You can dump the call stack by calling – AfxDumpStack(). By default the output will be send by TRACE macro in debug build and if its release build, the output will be copied to the clipboard. You can specify the target destination to where the call stack information is to be copied. See the sample code snippet below.

// Dump the call stack.
AfxDumpStack( AFX_STACK_DUMP_TARGET_BOTH |
              AFX_STACK_DUMP_TARGET_ODS );

See the sample call stack dump[Taken from MSDN].

=== begin AfxDumpStack output ===

00427D55: DUMP2\DEBUG\DUMP2.EXE! void AfxDumpStack(unsigned long) + 181 bytes
0040160B: DUMP2\DEBUG\DUMP2.EXE! void CDump2Dlg::OnClipboard(void) + 14 bytes
BFF73663: WINDOWS\SYSTEM\KERNEL32.DLL! ThunkConnect32 + 2148 bytes
BFF928E0: WINDOWS\SYSTEM\KERNEL32.DLL! UTUnRegister + 2492 bytes

=== end AfxDumpStack() output ===

You might notice that Its not same as the Call stack that we see in Debugger. The syntax for each entry is as follows.

[Address]: [Module FileName ]           [FunctionName] + [Offset]
 BFF73663: WINDOWS\SYSTEM\KERNEL32.DLL! ThunkConnect32 + 2148 bytes


You can use the DebugView application to get the call stack when the executable is running standalone. Download it from http://technet.microsoft.com/en-us/sysinternals/bb896647.aspx.


Targeted Audience – Intermediate.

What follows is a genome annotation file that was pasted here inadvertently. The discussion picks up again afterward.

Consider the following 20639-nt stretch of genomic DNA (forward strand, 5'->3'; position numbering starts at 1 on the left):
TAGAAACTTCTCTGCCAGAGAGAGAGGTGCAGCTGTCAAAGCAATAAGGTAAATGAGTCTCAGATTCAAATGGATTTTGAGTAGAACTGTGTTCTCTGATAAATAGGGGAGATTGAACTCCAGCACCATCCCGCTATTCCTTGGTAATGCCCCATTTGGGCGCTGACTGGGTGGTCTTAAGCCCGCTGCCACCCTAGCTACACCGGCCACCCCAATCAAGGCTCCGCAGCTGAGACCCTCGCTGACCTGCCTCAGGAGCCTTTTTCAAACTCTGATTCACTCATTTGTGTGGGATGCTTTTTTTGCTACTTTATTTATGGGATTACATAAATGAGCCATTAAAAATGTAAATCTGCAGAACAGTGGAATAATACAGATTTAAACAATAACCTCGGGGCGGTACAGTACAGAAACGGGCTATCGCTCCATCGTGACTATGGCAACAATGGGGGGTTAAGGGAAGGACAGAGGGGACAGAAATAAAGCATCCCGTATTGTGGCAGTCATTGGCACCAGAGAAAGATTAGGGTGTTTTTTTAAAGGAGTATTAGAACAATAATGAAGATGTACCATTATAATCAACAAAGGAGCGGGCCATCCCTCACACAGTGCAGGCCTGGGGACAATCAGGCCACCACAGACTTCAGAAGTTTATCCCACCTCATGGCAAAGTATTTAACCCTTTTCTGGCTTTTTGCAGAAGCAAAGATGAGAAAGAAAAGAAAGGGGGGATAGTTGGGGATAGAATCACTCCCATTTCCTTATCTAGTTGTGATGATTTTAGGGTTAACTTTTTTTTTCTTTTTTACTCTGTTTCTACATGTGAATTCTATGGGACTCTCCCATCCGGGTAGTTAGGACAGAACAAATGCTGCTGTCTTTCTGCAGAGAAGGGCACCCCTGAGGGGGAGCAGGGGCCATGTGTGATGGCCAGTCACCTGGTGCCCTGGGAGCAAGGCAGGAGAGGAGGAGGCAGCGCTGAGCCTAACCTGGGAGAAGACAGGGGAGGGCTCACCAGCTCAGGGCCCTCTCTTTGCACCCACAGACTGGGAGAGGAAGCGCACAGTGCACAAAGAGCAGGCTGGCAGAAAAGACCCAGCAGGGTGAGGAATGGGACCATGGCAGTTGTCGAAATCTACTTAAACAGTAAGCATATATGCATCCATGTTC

How to get the MAC address of your network adapter.

24 05 2008


MAC address stands for Media Access Control address which is 6 bytes( 48 bits ) long. MAC address is the unique address which is used to identify network interface hardware. So how to get the MAC address of your network adapter?


You can use the function – GetAdaptersInfo(). The network adapter information will be populated and filled back in IP_ADAPTER_INFO structure. In that structure, you can get the network adapter name, MAC address and a couple of other information. See the sample code snippet.

#include "Iphlpapi.h"
...
// Get the buffer length required for IP_ADAPTER_INFO.
ULONG BufferLength = 0;
BYTE* pBuffer = 0;
if( ERROR_BUFFER_OVERFLOW == GetAdaptersInfo( 0, &BufferLength ))
{
    // Now the BufferLength contain the required buffer length.
    // Allocate necessary buffer.
    pBuffer = new BYTE[ BufferLength ];
}
else
{
    // Error occurred. handle it accordingly.
}

// Get the Adapter Information.
PIP_ADAPTER_INFO pAdapterInfo =
      reinterpret_cast<PIP_ADAPTER_INFO>(pBuffer);
GetAdaptersInfo( pAdapterInfo, &BufferLength );

// Iterate the network adapters and print their MAC address.
while( pAdapterInfo )
{
    // Assuming pAdapterInfo->AddressLength is 6.
    CString csMacAddress;
    csMacAddress.Format(_T("%02x:%02x:%02x:%02x:%02x:%02x"),
                        pAdapterInfo->Address[0],
                        pAdapterInfo->Address[1],
                        pAdapterInfo->Address[2],
                        pAdapterInfo->Address[3],
                        pAdapterInfo->Address[4],
                        pAdapterInfo->Address[5]);

    cout << "Adapter Name :" << pAdapterInfo->AdapterName << " "
         << "MAC :" << (LPCTSTR) csMacAddress << endl;

    // Get next adapter info.
    pAdapterInfo = pAdapterInfo->Next;
}

// deallocate the buffer.
delete[] pBuffer;


Don’t forget to add Iphlpapi.lib to project settings.


Targeted Audience – Beginners.